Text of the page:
Cardiac catheterization is a common procedure used to detect and clear blocked arteries. Traditionally, a thin tube called a catheter is inserted in the femoral artery in a patient’s upper leg then threaded to the blockage. Through that tube, doctors advance a balloon or stent to clear the artery and restore blood flow.
Increasingly, however, experienced interventional cardiologists are taking a different route, inserting the catheter through the radial artery in the wrist. This approach is called “radial access.”
At St. Francis Medical Center, about half of its catheterization cases now use this approach. Nationally, the number is 25 to 30 percent.
“The femoral artery is larger, making it easier for the physician to access. It has long been viewed as the preferred approach,” said Edward A. Wingfield, MD, an interventional cardiologist with Hamilton Cardiology Associates and St. Francis Medical Center. “But in the last several years, radial access has become more common due to its many benefits.”
While radial access can be more challenging for the physician, as the blood vessels in that part of the body are smaller and tougher to navigate, safety is greatly improved without increased procedure time.
For those eligible, the procedure is generally more comfortable and the risk for serious bleeding from the incision site is reduced. This is particularly important for patients at greater risk for bleeding complications.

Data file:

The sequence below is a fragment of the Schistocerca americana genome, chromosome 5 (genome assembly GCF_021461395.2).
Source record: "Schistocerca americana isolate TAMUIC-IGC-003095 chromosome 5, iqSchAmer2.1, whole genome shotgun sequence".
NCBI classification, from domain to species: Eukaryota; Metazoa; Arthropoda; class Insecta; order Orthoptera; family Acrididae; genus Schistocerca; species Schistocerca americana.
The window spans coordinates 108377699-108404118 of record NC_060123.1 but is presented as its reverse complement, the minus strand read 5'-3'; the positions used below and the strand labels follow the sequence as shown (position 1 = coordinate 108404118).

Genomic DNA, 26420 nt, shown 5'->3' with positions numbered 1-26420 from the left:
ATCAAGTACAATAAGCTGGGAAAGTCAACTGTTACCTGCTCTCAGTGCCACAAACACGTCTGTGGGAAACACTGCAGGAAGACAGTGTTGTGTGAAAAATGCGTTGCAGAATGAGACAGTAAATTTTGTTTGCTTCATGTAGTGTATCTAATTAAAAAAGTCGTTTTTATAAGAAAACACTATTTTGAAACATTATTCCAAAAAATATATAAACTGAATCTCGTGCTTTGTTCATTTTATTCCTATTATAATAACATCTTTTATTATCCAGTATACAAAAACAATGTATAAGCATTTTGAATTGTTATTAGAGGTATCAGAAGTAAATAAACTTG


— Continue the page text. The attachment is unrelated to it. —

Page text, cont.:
“Following a catheterization using the femoral artery approach, the patient must lie flat and still for hours to allow the incision site to close and heal. This can be tough on any patient, especially those with chronic back problems or breathing difficulties,” said Dr. Wingfield.
“With the wrist entry, we can accomplish the same goals but with greater control of bleeding at the incision site when we are done. Bleeding is reduced, and patients can sit up and walk around almost immediately. They may even be discharged the same day.
“This approach isn’t a fad,” Dr. Wingfield added. “More and more medical studies have found that working through the radial artery is safer and more effective than using the femoral artery, especially in the case of a heart attack,” said Dr. Wingfield.